Each year, the government doles out 150 billion dollars in education grants. Almost everyone can get some kind of aid, whether it's in the form of grants, loans, or work-study, whether it's from the government or from schools. All of this is determined by your answers to the FAFSA, the Free Application for Federal Student Aid.
There's a myth out there that the FAFSA provides only grants that do not have to be paid back. This isn't the case. Eligibility for Perkins loans, Stafford loans, and work-study programs are all determined through filling out the FAFSA application. Still billions of Pell Grant money goes unclaimed each year.
Find out more about filling out the FAFSA in my free ebook, Need Based Scholarships; FAFSA Information and Tips for Busy Parents. Download it here.
When do I fill out the FAFSA?
Each year, you'll fill out the FAFSA beginning October 1. The earlier you fill it out, the better. Even though there's a lot of aid available, you'll have access to more aid if you complete it sooner. Even if your family hasn't yet filed taxes when you apply, you can use estimated tax numbers to avoid delay.
Do I have to fill out the FAFSA more than once?
The FAFSA must be filled out every year your student is in school, beginning when they are a Senior in high school for their Freshman year in college. Filling out the FAFSA is how schools evaluate how much money to give to you. Whether you're eligible for grant money (which doesn't have to be paid back) or eligible for loans, or even work study programs, you'll want to fill out this document to give schools a picture of your need. Of course, your child will still be eligible for private scholarships from the school in addition to any aid listed on the FAFSA.
How do I fill out the FAFSA?
If you would like to have step-by-step instructions on how to fill out the FAFSA and what it will look like, read my full article, 9 Secrets to Effortlessly Finish the FAFSA.
The FAFSA applies to both undergraduate and graduate studies.
No matter how wealthy your family is, you should fill out the application. This infographic from Personal Income shows some basic facts about the FAFSA.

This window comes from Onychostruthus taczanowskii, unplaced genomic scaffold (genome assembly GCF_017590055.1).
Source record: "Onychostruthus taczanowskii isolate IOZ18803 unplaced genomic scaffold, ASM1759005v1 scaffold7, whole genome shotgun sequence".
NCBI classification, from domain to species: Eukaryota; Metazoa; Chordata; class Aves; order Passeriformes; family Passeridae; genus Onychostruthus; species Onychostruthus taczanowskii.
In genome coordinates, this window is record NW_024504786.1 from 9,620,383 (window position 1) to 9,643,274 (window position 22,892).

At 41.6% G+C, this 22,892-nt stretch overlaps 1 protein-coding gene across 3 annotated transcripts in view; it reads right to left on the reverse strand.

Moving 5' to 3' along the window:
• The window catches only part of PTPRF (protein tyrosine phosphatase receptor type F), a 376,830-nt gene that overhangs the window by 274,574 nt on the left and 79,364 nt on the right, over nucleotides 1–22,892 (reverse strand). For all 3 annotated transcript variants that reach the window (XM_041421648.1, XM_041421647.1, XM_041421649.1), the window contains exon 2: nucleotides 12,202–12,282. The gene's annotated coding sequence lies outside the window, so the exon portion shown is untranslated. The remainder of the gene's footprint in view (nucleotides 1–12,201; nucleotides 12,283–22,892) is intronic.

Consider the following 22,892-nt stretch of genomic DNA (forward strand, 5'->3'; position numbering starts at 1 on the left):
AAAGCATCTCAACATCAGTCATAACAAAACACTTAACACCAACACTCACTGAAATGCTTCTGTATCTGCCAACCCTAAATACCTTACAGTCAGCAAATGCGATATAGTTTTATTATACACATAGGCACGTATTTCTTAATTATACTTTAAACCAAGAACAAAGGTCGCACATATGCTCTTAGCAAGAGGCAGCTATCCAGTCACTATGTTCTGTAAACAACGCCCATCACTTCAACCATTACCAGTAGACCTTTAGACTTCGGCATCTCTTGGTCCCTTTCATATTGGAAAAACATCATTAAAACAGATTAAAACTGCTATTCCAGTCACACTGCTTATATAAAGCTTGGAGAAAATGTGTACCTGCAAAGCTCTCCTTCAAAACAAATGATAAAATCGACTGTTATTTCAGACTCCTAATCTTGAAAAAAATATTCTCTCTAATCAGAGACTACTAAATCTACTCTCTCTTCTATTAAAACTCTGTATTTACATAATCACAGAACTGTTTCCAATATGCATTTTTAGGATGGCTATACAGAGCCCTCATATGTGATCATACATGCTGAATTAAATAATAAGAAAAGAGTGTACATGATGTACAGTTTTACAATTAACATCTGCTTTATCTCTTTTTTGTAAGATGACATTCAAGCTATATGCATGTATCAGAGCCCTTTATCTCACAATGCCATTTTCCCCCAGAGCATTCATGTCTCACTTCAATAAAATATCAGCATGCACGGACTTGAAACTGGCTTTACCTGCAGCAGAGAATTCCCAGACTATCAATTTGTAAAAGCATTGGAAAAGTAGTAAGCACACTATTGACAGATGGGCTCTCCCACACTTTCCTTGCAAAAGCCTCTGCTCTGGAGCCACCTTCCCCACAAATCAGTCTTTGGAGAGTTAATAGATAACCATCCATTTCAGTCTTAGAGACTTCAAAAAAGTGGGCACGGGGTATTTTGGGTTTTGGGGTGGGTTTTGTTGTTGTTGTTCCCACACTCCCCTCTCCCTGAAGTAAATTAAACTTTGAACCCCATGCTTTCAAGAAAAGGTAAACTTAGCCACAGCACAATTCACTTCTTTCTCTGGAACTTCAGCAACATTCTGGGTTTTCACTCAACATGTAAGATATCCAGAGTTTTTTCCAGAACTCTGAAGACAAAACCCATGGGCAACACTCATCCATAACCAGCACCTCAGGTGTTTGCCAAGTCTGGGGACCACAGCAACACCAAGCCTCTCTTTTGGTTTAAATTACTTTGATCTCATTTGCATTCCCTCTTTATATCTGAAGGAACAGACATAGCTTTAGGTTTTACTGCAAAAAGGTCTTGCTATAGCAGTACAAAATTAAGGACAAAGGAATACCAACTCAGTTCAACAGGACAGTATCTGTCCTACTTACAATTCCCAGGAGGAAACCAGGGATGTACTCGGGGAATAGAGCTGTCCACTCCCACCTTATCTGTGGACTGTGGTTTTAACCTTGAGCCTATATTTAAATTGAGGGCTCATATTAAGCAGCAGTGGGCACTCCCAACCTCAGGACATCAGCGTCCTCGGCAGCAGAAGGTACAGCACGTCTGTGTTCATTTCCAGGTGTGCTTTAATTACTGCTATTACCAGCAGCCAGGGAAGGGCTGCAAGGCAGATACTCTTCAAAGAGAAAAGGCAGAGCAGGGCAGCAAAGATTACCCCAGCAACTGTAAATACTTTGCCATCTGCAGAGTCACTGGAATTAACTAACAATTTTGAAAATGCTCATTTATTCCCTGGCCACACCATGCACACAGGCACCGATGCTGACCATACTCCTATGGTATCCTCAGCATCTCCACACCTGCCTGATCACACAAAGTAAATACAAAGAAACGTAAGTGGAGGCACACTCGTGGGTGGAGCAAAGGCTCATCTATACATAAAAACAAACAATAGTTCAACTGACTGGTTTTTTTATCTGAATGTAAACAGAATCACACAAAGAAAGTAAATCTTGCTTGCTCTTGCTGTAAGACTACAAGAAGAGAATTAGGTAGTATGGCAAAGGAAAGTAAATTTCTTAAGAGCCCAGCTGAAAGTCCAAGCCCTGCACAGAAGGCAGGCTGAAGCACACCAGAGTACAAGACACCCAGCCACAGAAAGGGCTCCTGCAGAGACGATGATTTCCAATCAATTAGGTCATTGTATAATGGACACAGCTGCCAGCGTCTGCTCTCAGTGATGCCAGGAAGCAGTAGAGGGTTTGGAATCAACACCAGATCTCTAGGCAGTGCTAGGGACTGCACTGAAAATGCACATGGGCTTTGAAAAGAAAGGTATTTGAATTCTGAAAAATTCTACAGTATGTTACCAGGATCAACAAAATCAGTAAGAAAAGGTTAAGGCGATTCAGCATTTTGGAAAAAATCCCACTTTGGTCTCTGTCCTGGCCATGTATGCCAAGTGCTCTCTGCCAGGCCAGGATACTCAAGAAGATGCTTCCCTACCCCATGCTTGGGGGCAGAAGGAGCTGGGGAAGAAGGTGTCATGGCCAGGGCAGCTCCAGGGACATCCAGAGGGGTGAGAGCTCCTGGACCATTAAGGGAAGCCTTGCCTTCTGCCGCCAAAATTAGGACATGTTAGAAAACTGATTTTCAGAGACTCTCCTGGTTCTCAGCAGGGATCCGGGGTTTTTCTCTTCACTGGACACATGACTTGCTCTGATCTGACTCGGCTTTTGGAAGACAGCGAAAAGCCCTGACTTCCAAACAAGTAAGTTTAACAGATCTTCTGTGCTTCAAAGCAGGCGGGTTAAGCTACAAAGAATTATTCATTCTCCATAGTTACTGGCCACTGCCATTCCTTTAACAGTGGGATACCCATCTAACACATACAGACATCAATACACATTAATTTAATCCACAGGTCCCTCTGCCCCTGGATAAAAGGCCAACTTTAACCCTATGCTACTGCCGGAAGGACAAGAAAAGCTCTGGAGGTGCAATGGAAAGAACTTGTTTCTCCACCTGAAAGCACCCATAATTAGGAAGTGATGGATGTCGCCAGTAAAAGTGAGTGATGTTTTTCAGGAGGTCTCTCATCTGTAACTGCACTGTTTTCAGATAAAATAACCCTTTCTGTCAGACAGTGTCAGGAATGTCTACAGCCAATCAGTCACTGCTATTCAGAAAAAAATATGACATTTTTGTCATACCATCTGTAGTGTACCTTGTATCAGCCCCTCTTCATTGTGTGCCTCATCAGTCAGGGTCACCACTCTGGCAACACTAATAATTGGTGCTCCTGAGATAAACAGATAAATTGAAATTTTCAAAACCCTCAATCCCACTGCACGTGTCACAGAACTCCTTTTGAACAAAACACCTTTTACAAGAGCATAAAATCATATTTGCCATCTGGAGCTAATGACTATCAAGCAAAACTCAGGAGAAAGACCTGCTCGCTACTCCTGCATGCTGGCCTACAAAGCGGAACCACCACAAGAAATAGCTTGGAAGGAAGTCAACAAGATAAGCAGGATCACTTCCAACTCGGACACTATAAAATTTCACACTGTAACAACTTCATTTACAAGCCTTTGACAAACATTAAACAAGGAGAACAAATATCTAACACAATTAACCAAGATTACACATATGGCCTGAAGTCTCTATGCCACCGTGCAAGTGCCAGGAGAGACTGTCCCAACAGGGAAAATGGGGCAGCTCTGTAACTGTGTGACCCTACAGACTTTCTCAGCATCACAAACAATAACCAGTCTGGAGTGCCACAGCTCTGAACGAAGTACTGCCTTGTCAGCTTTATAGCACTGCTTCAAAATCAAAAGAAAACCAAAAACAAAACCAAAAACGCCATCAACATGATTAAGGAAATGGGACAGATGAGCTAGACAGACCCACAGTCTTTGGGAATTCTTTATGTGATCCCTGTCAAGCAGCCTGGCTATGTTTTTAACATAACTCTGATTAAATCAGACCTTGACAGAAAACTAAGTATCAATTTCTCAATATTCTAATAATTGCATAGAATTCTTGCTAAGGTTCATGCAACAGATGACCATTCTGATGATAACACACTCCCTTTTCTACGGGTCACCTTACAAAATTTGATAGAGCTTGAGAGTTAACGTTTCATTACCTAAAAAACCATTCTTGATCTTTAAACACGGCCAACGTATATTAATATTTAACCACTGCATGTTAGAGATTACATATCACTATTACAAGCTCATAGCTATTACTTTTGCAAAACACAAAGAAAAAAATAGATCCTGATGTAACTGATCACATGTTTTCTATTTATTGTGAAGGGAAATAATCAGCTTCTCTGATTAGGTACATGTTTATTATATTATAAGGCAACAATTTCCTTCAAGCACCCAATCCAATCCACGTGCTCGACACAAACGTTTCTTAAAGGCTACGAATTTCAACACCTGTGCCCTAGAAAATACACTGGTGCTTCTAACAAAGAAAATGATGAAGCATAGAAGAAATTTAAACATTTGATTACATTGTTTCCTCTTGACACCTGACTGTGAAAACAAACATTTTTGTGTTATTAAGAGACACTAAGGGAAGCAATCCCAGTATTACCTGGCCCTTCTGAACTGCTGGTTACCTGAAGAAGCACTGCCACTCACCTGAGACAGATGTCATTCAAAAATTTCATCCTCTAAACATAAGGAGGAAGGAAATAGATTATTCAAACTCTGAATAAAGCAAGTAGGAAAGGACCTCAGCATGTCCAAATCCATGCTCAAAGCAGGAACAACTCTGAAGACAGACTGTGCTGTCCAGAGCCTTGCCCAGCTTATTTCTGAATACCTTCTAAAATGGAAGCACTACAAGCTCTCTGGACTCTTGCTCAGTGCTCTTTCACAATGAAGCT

Is that all I need to know to fill out the FAFSA?
The information in this blog post will get you far in filling out the FAFSA. However, as you go through the process, you may find that more questions arise. You can find out all you'll need to know about the FAFSA and need based scholarships, and download my free ebook, in this post, Need Based Scholarships.
To start your application, visit the FAFSA government site. You also have the option of completing it over the phone, on paper, or hiring a fee-based service. Though there are many questions, the Department of Education estimates that on average, it takes less than 21 minutes to complete. It may take you longer (it sure took me longer!) but it's well worth the time.
FAFSA® is a registered trademark of the U.S. Department of Education
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There you are, homeschooling the normal and natural way, not worrying about grade levels. And, then, BAM! Someone asks you that question. "What grade is your child in?"
After all, when your child is younger, how can you really tell what grade they are in? Because they could be in 5th grade math, 8th grade spelling, and using a 7th
Kelly was taking one of my free classes and explained her commitment to quality continuing education. She wrote, "I set time aside a minimum of 3 hours a week for my professional development which includes research, project planning, transcripts, etc."
I can almost guarantee that Kelly will be successful. That's how I became successful, and how my kids earned
What are you making for Thanksgiving ? Need some ideas? I don't have to make the turkey this year, but I do have other ideas! These are appetizers, sides, and desserts that are easy to make or can be made ahead - things I have actually made and my family actually loves them.
Fruit with dip
Make ahead dip, wash-ahead fruits
Have you ever wondered about the difference between an accredited and an official homeschool transcript? Well, let's start at the beginning. The dictionary defines accredited as, "officially recognized as meeting the essential requirements, as of academic excellence" or "provided with official credentials, as by a government". Official, on the other hand, is defined as, "of or relating to an office or position of duty,